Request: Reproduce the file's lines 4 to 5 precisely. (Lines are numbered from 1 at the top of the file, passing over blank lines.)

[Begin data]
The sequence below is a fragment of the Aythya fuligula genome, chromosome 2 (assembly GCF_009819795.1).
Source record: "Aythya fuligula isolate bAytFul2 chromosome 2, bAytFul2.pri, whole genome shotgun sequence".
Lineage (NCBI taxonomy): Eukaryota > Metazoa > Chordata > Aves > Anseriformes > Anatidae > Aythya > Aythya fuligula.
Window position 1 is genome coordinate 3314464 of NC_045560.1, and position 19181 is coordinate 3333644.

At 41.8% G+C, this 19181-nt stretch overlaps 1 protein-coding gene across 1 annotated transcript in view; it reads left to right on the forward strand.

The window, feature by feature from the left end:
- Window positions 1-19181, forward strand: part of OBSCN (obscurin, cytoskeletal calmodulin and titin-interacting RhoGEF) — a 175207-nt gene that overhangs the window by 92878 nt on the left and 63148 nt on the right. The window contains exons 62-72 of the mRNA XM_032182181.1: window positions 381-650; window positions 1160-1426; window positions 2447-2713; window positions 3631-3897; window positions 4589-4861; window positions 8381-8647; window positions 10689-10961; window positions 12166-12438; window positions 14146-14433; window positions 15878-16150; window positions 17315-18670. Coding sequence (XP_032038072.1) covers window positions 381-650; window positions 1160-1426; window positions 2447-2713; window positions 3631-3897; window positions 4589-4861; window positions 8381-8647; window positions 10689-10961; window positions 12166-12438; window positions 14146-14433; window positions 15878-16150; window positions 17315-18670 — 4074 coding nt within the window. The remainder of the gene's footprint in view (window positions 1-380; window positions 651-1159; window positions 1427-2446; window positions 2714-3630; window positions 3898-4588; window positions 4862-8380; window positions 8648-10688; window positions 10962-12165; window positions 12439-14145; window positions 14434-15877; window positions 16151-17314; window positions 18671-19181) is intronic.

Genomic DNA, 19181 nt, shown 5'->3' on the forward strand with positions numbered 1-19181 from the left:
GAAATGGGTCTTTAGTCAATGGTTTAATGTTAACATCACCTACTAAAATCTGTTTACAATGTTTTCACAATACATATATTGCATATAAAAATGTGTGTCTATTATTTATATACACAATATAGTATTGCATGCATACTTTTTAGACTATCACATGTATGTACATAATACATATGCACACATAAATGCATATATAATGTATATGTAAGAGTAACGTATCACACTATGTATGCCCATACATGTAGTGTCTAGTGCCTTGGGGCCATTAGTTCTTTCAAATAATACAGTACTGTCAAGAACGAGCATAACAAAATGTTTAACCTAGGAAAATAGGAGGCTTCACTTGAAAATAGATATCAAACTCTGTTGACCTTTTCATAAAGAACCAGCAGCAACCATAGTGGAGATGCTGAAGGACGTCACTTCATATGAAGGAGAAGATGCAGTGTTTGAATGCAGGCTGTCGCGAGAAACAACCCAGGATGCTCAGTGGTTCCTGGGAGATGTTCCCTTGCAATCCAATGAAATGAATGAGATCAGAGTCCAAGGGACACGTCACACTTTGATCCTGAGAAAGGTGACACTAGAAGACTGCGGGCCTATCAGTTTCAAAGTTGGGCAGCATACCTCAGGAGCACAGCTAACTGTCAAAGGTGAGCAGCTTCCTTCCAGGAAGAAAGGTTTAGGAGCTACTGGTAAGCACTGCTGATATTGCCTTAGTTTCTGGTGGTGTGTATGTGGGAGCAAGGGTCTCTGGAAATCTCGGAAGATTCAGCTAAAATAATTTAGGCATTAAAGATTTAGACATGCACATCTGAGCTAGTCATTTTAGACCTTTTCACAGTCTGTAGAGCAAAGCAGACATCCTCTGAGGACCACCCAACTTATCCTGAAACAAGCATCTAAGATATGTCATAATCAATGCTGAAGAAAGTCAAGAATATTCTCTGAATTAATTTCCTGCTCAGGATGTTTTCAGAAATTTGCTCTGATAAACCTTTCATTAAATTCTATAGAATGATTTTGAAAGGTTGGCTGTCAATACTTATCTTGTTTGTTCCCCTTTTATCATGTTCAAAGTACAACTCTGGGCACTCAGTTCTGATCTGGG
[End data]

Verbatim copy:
Window position 1 is genome coordinate 3314464 of NC_045560.1, and position 19181 is coordinate 3333644.

At 41.8% G+C, this 19181-nt stretch overlaps 1 protein-coding gene across 1 annotated transcript in view; it reads left to right on the forward strand.